Monday, 12 November 2012

What a Terrible Weekend of Sport (well... for me anyway)

Welcome to Red Five Standing By, the new home of our collective ramblings. In saying that though, I've been terrible when it comes
to blogging lately. As usual I'll promise to write more, but who knows if that will actually happen. I've got some spare time this evening so I thought I'd do a little bit of writing. And seeing as that the only interesting things that have occurred lately have been in sport, I thought I'd write about that.

There wasn't much going on this past weekend in the land of Recoyle. Nobody was around Letterkenny to go out, or if they were they were working or some such. All that I really had to look forward to, with the exception of trying to finish the side missions on the brilliant Assassin's Creed III, was a bumper weekend of sport, where teams I follow in 4 codes were in action. On Saturday we had rugby and football, with the Irish national team taking on the Springboks of South Africa in Dublin in the rugby, and Manchester United travelling to Birmingham to take on Aston Villa in the Premier League. Then on Sunday, Letterkenny's own, recently crowned Donegal gaelic football champions, St. Eunans traveled to play Crossmaglen in the Ulster Club Championship Quarterfinal. This would then be followed by the standard binge of NFL, starting at 6pm, when my New York Giants were taking on the Cincinnati Bengals.

I'll start with the rugby. I was worried about this game, after the poor 6 Nations display earlier in the year, and a disastrous summer tour to New Zealand (which ended in a 60-0 hammering) morale within the Irish squad must have been at an all time low. Couple that together with injuries forcing key performers like Brian O'Driscoll, Paul O'Connell, Sean O'Brien, Stephen Ferris, Rory Best and Rob Kearney out of action and I wasn't expecting great things. Imagine my surprise then, when Ireland started off with a brilliant intensity and all the changes didn't seem to make an impact. Ireland raced out to a 12-3 lead by half-time. South Africa looked tired and jaded after a long year, and a pretty poor display in the southern hemisphere's equivalent to the 6 Nations, the Rugby Championship. At half time everything looked good for the boys in green and the less experienced players were really having a good impact, particularly in the forwards. Guys like Peter O'Mahony, Chris Henry and Mike Mc Carthy were really solid, and the recently eligible to represent Ireland, South African Richardt Strauss had a good game as well.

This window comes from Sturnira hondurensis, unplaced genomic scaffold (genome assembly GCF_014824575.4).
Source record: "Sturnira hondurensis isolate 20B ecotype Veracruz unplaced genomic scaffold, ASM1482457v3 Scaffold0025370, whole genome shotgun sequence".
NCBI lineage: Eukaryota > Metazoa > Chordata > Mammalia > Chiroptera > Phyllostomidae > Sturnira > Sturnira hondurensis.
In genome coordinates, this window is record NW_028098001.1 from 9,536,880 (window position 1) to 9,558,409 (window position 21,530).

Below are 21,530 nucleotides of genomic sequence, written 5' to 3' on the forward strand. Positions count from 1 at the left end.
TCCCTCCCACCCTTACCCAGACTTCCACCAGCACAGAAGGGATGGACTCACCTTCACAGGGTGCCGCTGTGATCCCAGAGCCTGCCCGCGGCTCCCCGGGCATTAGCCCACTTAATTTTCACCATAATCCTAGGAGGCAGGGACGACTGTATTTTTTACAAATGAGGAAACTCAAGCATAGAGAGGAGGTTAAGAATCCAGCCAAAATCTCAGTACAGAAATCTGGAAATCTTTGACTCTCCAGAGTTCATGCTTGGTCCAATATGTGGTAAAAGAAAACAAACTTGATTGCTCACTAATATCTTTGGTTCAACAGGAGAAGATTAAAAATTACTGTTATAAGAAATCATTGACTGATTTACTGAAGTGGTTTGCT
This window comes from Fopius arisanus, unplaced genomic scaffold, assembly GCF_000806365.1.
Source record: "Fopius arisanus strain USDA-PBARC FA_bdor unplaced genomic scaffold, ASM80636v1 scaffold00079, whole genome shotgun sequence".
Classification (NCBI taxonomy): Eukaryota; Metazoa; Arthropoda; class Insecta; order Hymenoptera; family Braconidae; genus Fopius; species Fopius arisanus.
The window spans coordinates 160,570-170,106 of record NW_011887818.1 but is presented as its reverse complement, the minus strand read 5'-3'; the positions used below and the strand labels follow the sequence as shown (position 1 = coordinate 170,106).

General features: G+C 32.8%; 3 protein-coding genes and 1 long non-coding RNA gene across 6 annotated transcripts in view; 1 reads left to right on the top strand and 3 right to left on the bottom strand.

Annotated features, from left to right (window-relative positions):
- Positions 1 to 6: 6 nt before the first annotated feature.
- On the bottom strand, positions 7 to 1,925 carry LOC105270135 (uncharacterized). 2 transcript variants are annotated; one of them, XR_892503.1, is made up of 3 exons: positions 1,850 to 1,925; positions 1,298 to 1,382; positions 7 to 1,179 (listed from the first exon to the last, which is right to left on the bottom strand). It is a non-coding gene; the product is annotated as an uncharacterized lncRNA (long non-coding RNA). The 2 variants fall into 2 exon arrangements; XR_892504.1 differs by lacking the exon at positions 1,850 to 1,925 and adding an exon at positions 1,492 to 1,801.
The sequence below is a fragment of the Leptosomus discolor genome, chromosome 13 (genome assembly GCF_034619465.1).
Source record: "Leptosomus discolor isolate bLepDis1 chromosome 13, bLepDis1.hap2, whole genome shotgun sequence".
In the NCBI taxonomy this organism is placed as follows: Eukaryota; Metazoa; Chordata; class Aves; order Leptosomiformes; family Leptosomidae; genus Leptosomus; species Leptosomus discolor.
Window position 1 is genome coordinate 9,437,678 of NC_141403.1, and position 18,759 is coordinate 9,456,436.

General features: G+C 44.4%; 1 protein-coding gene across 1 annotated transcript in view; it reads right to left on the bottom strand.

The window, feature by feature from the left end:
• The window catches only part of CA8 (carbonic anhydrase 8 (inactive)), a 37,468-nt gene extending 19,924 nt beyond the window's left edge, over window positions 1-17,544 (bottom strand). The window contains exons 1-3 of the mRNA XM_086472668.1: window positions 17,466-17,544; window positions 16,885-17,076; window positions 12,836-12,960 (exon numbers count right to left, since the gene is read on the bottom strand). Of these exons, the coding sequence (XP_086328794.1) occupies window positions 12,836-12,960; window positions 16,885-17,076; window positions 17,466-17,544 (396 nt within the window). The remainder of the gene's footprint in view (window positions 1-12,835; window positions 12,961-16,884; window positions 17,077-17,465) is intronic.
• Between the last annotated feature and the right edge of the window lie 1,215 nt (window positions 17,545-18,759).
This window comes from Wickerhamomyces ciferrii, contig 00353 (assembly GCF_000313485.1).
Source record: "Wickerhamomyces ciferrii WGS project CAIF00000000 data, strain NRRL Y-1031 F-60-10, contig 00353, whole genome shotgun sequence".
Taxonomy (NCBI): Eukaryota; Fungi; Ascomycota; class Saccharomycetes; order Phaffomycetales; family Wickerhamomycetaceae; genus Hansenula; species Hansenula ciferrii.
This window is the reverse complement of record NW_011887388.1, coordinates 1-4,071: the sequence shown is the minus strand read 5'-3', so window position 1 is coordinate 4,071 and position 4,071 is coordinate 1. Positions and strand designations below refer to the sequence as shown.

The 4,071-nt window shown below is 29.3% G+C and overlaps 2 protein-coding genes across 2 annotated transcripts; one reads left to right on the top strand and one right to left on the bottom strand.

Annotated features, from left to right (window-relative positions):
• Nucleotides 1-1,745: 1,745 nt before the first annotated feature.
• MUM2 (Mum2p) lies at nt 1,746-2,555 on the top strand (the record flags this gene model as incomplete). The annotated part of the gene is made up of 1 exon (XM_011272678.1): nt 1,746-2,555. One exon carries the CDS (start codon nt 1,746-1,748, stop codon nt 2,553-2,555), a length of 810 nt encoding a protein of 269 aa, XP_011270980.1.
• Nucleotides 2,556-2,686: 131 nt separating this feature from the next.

So it was all the more disappointing when all that hard work was undone in the second half. Early in the period, first-time captain Jamie Heaslip was sin-binned and Ireland proceed to concede 10 points while they were temporarily down to 14 men. With Ulster's Ruan Pienaar pulling the strings for the Springboks they managed to handle everything Ireland could muster, and killed the game off with another penalty with about 10 minutes remaining, to give themselves a 4 point lead, which they ended up maintaining until the very end. A four point defeat to the Springboks isn't the worst result in the world, but considering how important this match was for the world rankings, and how much Ireland dominated early on, it was difficult to accept such a loss. Still, there are some good things to take away from the game, particularly the performances of the less experienced players, and the 2 debutantes who recently declared for Ireland. The previously mentioned Richardt Strauss was solid at hooker and Kiwi prop Michael Bent steadied things up in the scrum when he was introduced late in the game. Their progress over the next few weeks and months will be watched with interest.

The other 2 matches in the November series see them facing Fiji and Argentina, both of whom they really should beat. Fiji were trounced by England over the weekend and Argentina, after their first season since being introduced to the Rugby Championship are merely a shadow of the great team that starred at the 2007 Rugby World Cup.